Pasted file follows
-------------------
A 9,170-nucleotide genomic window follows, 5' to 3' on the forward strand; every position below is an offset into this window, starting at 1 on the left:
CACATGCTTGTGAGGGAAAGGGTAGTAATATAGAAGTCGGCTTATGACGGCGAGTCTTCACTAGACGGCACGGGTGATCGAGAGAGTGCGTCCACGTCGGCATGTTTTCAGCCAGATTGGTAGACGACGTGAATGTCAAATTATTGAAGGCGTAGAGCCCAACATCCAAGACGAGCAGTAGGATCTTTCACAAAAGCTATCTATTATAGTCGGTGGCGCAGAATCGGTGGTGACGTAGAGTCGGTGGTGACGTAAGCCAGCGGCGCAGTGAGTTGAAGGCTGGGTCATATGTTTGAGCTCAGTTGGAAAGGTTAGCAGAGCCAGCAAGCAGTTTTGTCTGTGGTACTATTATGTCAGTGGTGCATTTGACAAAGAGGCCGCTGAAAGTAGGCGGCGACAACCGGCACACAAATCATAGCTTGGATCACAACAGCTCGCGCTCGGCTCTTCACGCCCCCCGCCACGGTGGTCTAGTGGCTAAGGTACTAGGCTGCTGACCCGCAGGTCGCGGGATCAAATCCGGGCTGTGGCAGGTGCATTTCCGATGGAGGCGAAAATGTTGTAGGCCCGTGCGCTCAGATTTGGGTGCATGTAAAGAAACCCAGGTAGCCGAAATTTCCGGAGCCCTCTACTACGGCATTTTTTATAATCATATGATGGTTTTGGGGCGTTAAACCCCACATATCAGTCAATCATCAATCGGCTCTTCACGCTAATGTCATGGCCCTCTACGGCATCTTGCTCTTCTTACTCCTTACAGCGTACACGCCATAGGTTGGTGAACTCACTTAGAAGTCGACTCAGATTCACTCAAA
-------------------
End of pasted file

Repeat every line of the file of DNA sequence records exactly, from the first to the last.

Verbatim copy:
A 9,170-nucleotide genomic window follows, 5' to 3' on the forward strand; every position below is an offset into this window, starting at 1 on the left:
CACATGCTTGTGAGGGAAAGGGTAGTAATATAGAAGTCGGCTTATGACGGCGAGTCTTCACTAGACGGCACGGGTGATCGAGAGAGTGCGTCCACGTCGGCATGTTTTCAGCCAGATTGGTAGACGACGTGAATGTCAAATTATTGAAGGCGTAGAGCCCAACATCCAAGACGAGCAGTAGGATCTTTCACAAAAGCTATCTATTATAGTCGGTGGCGCAGAATCGGTGGTGACGTAGAGTCGGTGGTGACGTAAGCCAGCGGCGCAGTGAGTTGAAGGCTGGGTCATATGTTTGAGCTCAGTTGGAAAGGTTAGCAGAGCCAGCAAGCAGTTTTGTCTGTGGTACTATTATGTCAGTGGTGCATTTGACAAAGAGGCCGCTGAAAGTAGGCGGCGACAACCGGCACACAAATCATAGCTTGGATCACAACAGCTCGCGCTCGGCTCTTCACGCCCCCCGCCACGGTGGTCTAGTGGCTAAGGTACTAGGCTGCTGACCCGCAGGTCGCGGGATCAAATCCGGGCTGTGGCAGGTGCATTTCCGATGGAGGCGAAAATGTTGTAGGCCCGTGCGCTCAGATTTGGGTGCATGTAAAGAAACCCAGGTAGCCGAAATTTCCGGAGCCCTCTACTACGGCATTTTTTATAATCATATGATGGTTTTGGGGCGTTAAACCCCACATATCAGTCAATCATCAATCGGCTCTTCACGCTAATGTCATGGCCCTCTACGGCATCTTGCTCTTCTTACTCCTTACAGCGTACACGCCATAGGTTGGTGAACTCACTTAGAAGTCGACTCAGATTCACTCAAA